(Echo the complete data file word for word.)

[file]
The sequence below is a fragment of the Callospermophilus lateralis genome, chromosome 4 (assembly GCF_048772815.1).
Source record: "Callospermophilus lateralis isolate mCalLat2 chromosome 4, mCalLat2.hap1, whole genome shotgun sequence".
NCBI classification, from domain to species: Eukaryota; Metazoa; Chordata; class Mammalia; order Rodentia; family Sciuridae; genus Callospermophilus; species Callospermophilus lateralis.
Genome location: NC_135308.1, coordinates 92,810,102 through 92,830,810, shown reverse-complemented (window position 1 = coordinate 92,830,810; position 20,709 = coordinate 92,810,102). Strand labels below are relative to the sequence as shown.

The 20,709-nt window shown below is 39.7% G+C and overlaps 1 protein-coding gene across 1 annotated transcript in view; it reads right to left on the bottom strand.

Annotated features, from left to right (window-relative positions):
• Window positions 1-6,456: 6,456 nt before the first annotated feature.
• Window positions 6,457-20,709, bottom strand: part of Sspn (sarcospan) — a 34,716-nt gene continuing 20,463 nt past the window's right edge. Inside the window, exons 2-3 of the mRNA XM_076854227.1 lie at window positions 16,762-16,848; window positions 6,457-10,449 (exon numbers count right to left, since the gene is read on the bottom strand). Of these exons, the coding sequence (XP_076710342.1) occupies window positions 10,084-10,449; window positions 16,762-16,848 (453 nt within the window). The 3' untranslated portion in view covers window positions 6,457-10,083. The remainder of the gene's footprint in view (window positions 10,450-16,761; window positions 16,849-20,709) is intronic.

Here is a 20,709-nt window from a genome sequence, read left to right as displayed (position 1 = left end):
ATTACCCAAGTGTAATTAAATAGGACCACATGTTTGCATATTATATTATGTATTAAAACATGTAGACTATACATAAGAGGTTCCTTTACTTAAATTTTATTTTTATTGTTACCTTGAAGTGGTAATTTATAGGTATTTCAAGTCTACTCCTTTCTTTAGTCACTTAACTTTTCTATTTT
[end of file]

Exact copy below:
The sequence below is a fragment of the Callospermophilus lateralis genome, chromosome 4 (assembly GCF_048772815.1).
Source record: "Callospermophilus lateralis isolate mCalLat2 chromosome 4, mCalLat2.hap1, whole genome shotgun sequence".
NCBI classification, from domain to species: Eukaryota; Metazoa; Chordata; class Mammalia; order Rodentia; family Sciuridae; genus Callospermophilus; species Callospermophilus lateralis.
Genome location: NC_135308.1, coordinates 92,810,102 through 92,830,810, shown reverse-complemented (window position 1 = coordinate 92,830,810; position 20,709 = coordinate 92,810,102). Strand labels below are relative to the sequence as shown.

The 20,709-nt window shown below is 39.7% G+C and overlaps 1 protein-coding gene across 1 annotated transcript in view; it reads right to left on the bottom strand.

Annotated features, from left to right (window-relative positions):
• Window positions 1-6,456: 6,456 nt before the first annotated feature.
• Window positions 6,457-20,709, bottom strand: part of Sspn (sarcospan) — a 34,716-nt gene continuing 20,463 nt past the window's right edge. Inside the window, exons 2-3 of the mRNA XM_076854227.1 lie at window positions 16,762-16,848; window positions 6,457-10,449 (exon numbers count right to left, since the gene is read on the bottom strand). Of these exons, the coding sequence (XP_076710342.1) occupies window positions 10,084-10,449; window positions 16,762-16,848 (453 nt within the window). The 3' untranslated portion in view covers window positions 6,457-10,083. The remainder of the gene's footprint in view (window positions 10,450-16,761; window positions 16,849-20,709) is intronic.

Here is a 20,709-nt window from a genome sequence, read left to right as displayed (position 1 = left end):
ATTACCCAAGTGTAATTAAATAGGACCACATGTTTGCATATTATATTATGTATTAAAACATGTAGACTATACATAAGAGGTTCCTTTACTTAAATTTTATTTTTATTGTTACCTTGAAGTGGTAATTTATAGGTATTTCAAGTCTACTCCTTTCTTTAGTCACTTAACTTTTCTATTTT